« ПредишнаНапред »
Just what is elegantly useful's there ;
How different Rapax spent his worthless hour !
'Tis true, the patriot well deserves his fame, And from his country just applaufe may claim. But what avails it to the world beside, That Brutus bravely stab'd, or Curtius dy'd ?
While Tully's merit, unconfin'd to place,
Averse to public noise, ambition's ftrife,
There true philosophy erects her school, · There plans her problem, and there forms her rule ;
There every seed of every art began,
'Twas hence great Newton, mighty genius ! foard,
Long as those orbs he weigh'd shall ihed their rays, His truth shall guide us, and shall. last his praise. :
Yet if fo just the fame, the use so great, Systems to poise, and spheres to regulate ; To teach the secret well-adapted force, That steers of countlefs orbs th’unvaried course; Far brighter honors wait the nobler part, To balance manners, and conduct the heart. Order without us, what imports it feen, If all is restless anarchy within ? ! Fir’d by this thought great Ashley, gen’rous fage, Plan'd in sweet leisure his . instructive page. Not orbs he weighs, but marks, with happier skill, The scope of actions and the poife of will: In fair proportion here describ'd we trace Each mental beauty, and each moral grace;' Each useful pasfion taught, its tone design'd In the nice concord of a well-tun'd mind. Does mean felf-love contract each social aim ? Here public transports shall thy soul inflame. Virtue and Deity fupremely fair, Too oft delineated with looks severe, Resume their native smiles and graces here :
. See the Characteriftics, particularly the enquiry concerning Virtue and the Moralists.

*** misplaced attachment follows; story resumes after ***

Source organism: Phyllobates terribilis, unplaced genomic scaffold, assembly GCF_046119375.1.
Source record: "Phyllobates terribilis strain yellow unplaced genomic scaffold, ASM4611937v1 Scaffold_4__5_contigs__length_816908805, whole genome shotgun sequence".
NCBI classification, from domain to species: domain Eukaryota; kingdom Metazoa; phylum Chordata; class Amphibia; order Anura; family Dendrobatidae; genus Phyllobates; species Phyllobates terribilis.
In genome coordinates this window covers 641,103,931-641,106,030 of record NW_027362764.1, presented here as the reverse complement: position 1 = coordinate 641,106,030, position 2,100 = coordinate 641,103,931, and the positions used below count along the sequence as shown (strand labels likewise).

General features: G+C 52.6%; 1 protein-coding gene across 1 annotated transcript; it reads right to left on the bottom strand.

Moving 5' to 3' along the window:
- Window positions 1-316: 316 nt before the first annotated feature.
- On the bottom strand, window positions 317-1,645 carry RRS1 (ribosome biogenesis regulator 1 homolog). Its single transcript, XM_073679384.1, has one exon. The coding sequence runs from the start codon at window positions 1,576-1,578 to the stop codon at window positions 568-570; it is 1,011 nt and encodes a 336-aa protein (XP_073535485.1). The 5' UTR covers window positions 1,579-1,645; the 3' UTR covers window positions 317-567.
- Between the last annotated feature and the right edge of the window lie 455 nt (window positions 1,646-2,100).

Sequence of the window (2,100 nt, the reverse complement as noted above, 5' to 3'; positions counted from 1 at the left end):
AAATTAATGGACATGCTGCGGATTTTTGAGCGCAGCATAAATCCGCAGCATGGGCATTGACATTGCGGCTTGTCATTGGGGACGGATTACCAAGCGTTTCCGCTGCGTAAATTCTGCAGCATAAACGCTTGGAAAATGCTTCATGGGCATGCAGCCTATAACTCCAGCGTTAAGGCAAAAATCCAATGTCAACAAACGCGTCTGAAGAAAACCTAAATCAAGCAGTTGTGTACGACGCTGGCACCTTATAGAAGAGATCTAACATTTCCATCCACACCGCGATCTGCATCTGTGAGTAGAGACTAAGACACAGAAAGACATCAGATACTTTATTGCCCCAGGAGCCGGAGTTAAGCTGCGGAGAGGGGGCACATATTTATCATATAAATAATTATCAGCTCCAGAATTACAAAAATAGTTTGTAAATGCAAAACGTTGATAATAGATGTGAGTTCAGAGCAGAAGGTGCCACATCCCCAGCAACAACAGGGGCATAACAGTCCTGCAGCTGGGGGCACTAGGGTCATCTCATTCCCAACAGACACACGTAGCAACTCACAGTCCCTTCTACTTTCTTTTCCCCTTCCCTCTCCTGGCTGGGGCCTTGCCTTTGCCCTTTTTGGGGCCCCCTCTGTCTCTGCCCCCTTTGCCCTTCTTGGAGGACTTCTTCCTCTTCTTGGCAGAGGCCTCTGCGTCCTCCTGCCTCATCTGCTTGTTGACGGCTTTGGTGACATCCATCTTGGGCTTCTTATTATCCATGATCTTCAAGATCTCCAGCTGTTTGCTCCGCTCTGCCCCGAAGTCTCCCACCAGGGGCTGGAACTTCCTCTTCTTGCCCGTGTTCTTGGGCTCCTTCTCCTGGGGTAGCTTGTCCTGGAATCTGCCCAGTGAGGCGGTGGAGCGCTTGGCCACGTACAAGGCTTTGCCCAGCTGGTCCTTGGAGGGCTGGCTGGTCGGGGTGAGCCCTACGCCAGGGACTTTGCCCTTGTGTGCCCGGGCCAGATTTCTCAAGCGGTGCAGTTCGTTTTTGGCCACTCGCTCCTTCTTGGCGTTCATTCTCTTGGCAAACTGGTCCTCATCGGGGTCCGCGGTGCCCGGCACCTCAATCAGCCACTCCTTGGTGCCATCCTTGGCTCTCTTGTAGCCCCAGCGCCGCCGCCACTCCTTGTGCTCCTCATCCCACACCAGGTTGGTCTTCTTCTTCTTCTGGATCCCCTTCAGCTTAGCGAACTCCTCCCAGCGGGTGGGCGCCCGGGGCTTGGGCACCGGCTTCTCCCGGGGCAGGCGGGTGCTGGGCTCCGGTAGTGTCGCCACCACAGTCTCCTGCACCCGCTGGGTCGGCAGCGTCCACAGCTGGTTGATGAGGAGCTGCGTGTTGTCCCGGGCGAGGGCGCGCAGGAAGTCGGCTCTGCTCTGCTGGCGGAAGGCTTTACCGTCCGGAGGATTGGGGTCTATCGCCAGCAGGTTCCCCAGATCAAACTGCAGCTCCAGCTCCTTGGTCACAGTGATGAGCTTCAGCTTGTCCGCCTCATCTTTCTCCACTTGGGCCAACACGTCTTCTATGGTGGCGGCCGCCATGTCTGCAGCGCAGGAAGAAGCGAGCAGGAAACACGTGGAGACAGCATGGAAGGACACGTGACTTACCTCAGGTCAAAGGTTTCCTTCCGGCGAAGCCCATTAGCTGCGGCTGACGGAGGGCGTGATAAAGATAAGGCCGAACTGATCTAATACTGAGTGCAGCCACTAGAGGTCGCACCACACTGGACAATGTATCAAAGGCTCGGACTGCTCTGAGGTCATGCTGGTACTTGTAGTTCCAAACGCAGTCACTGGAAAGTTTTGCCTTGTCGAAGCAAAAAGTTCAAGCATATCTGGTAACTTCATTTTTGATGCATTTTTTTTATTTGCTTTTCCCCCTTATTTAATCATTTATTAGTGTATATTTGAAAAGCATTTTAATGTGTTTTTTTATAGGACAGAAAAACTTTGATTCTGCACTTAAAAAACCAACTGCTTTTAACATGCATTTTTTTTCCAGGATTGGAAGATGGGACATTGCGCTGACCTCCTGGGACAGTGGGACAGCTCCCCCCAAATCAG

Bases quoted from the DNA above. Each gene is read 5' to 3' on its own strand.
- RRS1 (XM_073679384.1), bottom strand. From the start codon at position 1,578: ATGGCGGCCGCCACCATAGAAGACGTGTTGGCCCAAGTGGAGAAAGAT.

Sooth'd into love relenting foes admire,
Such are the fruits which from retirement spring; These blessings ease and learnéd leisure bring.
Yet of the various tasks mankind employ, 'Tis sure the hardest, leisure to enjoy. For one who knows to taste this godlike bliss, What countless swarms of vain pretenders miss ? Though each dull plodding thing, to ape the wise, Ridiculously grave, for leisure fighs, (His boasted wish from busy scenes to run): Grant him that leisure, and the fool's undone.' The gods, to curse poor Demea, heard his vow, And business now no more contracts his brow: Nor real cares, 'tis true, perplex his breast, But thousand fancied ills his peace moleft: The Nightest trifles folid forrows prove, . And the long ling’ring wheel of life fcarce seems to move.
Useless in business, yet unfit for ease, Nor skilld to mend mankind, nor form’d to please, Such spurious animals of worthless race Live but the public burthen and disgrace : Like mean attendants on life's stage are seen, Drawn forth to fill, but not conduct the scenę.